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Art World Fix-It Experts Pick Up the Precious Pieces


On a recent Friday afternoon, just a couple of minutes after the appointed hour, the doorbell rang at the Coldwater Canyon home of John and Stefanie Griswold.

"Is this Griswold Conservation?" asked the stranger, a middle-aged man with a worried look on his face. Stefanie, 30, assured him he was in the right place. He walked back to his car and returned with a white plastic shopping bag.

Stefanie's 43-year-old husband, John, introduced himself and led the man into the study. They sat down at a large, dark wood table.

From the plastic bag, the man removed an ornate metal figure, about 8 inches tall, then another piece, the base. It turned out that the man, an architect, had been toting the pieces around for months. Somehow, while working in a client's condominium, he'd knocked the statue off a ledge.

John placed the figure on the base and examined the break. The repair, he said, would probably take half a day. At about $85 an hour, the total would be around $400. It was obvious, upon hearing the news, that man felt even more regretful of the accident.

After the man left, John said the piece had probably been purchased in India for under $20. He hadn't told the client because he knew the information would not make the man, who was set on a professional repair job, feel any better.

The Griswolds, who have been in business together for two years, are art conservators, specializing in objects, artifacts and architectural materials. Their work, a combination of art practice and history, science, sleuthing--and yes, psychology--runs the gamut from beloved tchotchkes to multimillion-dollar monuments. Their clients range from Beverly Hills matrons and Hollywood studios to world-class museums.

"You never know when the phone rings," said John, "what the next thing will be."

A walk though the Griswolds' home studio, housed in a former bedroom and the garage, and featuring near White House-level security, certainly bore this out.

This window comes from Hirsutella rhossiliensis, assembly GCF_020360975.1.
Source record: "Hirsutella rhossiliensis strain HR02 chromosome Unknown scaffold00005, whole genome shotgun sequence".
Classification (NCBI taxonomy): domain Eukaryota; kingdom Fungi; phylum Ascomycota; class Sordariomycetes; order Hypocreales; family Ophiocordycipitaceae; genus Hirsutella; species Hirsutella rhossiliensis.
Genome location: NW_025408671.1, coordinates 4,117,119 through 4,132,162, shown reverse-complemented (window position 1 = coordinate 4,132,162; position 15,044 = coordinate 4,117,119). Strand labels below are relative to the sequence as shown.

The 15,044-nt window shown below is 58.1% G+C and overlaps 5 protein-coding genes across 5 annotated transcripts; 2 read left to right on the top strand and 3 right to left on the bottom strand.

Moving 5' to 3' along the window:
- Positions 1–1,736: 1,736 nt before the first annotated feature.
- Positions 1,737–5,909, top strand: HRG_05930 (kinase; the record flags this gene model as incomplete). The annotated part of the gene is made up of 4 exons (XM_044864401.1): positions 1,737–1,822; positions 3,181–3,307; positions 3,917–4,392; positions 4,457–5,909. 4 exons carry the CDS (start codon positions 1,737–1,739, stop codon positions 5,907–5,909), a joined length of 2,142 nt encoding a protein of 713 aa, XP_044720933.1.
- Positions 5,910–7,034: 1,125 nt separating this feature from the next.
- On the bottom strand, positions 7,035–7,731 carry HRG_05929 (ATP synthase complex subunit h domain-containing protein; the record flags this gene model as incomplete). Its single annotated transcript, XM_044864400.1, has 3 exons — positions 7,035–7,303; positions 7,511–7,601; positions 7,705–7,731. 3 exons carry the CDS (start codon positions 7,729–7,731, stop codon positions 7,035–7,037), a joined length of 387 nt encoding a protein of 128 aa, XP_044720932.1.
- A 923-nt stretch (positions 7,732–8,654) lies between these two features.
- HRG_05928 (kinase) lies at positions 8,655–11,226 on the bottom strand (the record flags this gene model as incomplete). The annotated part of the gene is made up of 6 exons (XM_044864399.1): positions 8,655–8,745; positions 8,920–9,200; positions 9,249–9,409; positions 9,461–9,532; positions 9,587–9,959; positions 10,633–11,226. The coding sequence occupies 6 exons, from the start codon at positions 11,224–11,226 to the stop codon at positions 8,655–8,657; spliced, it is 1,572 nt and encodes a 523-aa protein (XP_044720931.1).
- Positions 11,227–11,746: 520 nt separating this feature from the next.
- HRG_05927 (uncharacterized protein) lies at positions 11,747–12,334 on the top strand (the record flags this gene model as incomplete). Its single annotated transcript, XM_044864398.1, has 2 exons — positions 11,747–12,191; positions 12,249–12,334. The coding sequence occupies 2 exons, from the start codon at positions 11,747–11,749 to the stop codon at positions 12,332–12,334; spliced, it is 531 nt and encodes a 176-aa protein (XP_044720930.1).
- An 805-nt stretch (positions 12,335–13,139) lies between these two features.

There was a decomposing wall painting fragment of a celestial dancer from approximately 1100 AD, a 300-year-old wood and lacquer Burmese Buddha about 4 feet tall that had fallen in on itself, an Italian marble bust of a peasant girl dating to the late 19th century with iron stains, a Southwestern Indian clay bowl with a broken rim shard, an electric blue Yves Klein Winged Victory sculpture needing a thorough cleaning, even a shattered juice glass.

And while the Griswolds are closed-mouth about the identities of their individual clients--in fact, sometimes even they don't know who owns a particular piece until a check arrives revealing the name of a big celeb or studio exec--they are willing to dish about objets.

The juice glass for instance, seemed unremarkable, but had great sentimental value to the client, said Stefanie. It had been purchased at a grocery store in the 1920s, and was his only link to his mother.

A more dramatic tale involved one of several falcon statues used in the 1941 film classic "The Maltese Falcon." The piece's owner, a private collector, approached the Griswolds for two reasons. First, the piece required cleaning. But more important, another falcon was about to be auctioned. The owner wanted to know if his was the one used in the famous scene during which the film's villain, played by Sydney Greenstreet, repeatedly scratches the surface with a pen knife to determine whether the lead exterior conceals a treasure in gold.

The Griswolds sat down with a tape of the movie and the falcon. Using a microscope, they found scratch marks on the statue, then compared them, said Stefanie, to Greenstreet's movements "stroke by stroke." After a lot of rewinding, the Griswolds were able to confirm that their client's falcon was the famous statuette.

"More than half of our clients are small to medium museums or public institutions or foundations," said John, who likes working on "big complicated things like buildings and monuments."

Stefanie prefers "ethnographic stuff," objects that people have used. Her specialty is intricate work such as beading, "things that make your eyes cross," she joked. But both she and John, who have graduate degrees in art conservation (and who met at a conference) are well versed in many mediums and methods.

Sometimes, their work prevents them from enjoying what others might delight in: "It's hard for me to go through a museum," said Stefanie. "I look through a conservator's eye and see things that need to be done."

And yet, said John, "We've come to appreciate a really spectacularly deteriorating object."

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